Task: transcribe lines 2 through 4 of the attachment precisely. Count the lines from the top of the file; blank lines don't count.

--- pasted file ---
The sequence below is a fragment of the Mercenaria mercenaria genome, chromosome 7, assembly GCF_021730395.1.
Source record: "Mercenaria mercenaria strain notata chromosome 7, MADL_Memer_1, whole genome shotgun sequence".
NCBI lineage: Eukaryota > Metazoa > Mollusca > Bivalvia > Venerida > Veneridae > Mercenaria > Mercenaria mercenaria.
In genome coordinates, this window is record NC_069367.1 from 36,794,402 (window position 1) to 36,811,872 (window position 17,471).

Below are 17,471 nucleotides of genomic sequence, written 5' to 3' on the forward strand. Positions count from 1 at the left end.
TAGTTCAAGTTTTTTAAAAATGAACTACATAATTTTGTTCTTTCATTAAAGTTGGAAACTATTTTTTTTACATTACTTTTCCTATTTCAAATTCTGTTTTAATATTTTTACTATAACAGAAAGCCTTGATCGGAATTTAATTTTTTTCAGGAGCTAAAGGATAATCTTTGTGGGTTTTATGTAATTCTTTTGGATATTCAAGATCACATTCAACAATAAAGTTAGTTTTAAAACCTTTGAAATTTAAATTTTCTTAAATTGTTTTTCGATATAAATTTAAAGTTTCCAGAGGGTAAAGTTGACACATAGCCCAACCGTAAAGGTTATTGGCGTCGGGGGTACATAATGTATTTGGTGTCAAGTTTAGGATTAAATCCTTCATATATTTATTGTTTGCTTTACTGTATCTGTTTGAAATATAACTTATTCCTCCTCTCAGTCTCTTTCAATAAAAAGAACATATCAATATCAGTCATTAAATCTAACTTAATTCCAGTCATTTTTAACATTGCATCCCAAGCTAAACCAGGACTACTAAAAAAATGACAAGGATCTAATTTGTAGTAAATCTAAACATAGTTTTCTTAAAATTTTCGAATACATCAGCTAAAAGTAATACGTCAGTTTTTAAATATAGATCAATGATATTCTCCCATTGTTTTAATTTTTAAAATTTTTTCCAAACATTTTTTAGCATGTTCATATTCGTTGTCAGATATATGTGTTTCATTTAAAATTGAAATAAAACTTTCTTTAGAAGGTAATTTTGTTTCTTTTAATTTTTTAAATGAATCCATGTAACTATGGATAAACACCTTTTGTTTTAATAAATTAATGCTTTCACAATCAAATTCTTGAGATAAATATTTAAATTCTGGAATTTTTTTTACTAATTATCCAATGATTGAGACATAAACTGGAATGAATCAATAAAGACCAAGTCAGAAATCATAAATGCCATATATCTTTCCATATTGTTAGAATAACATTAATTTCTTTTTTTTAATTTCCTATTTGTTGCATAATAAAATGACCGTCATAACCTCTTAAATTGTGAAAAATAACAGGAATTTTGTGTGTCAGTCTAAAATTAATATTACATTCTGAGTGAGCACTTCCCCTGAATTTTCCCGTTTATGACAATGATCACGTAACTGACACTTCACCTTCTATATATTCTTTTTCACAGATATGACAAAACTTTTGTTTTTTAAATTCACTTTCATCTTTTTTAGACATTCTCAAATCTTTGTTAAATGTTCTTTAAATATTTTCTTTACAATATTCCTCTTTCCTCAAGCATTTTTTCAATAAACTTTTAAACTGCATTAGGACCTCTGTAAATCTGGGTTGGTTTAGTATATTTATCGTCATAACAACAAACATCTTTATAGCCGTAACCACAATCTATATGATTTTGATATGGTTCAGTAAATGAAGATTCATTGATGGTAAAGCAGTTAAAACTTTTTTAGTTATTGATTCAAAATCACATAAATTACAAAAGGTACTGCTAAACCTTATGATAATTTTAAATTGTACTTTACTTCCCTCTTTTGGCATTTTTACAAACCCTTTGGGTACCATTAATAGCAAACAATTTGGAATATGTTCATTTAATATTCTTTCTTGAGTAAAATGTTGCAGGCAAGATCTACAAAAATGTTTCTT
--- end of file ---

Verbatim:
Source record: "Mercenaria mercenaria strain notata chromosome 7, MADL_Memer_1, whole genome shotgun sequence".
NCBI lineage: Eukaryota > Metazoa > Mollusca > Bivalvia > Venerida > Veneridae > Mercenaria > Mercenaria mercenaria.
In genome coordinates, this window is record NC_069367.1 from 36,794,402 (window position 1) to 36,811,872 (window position 17,471).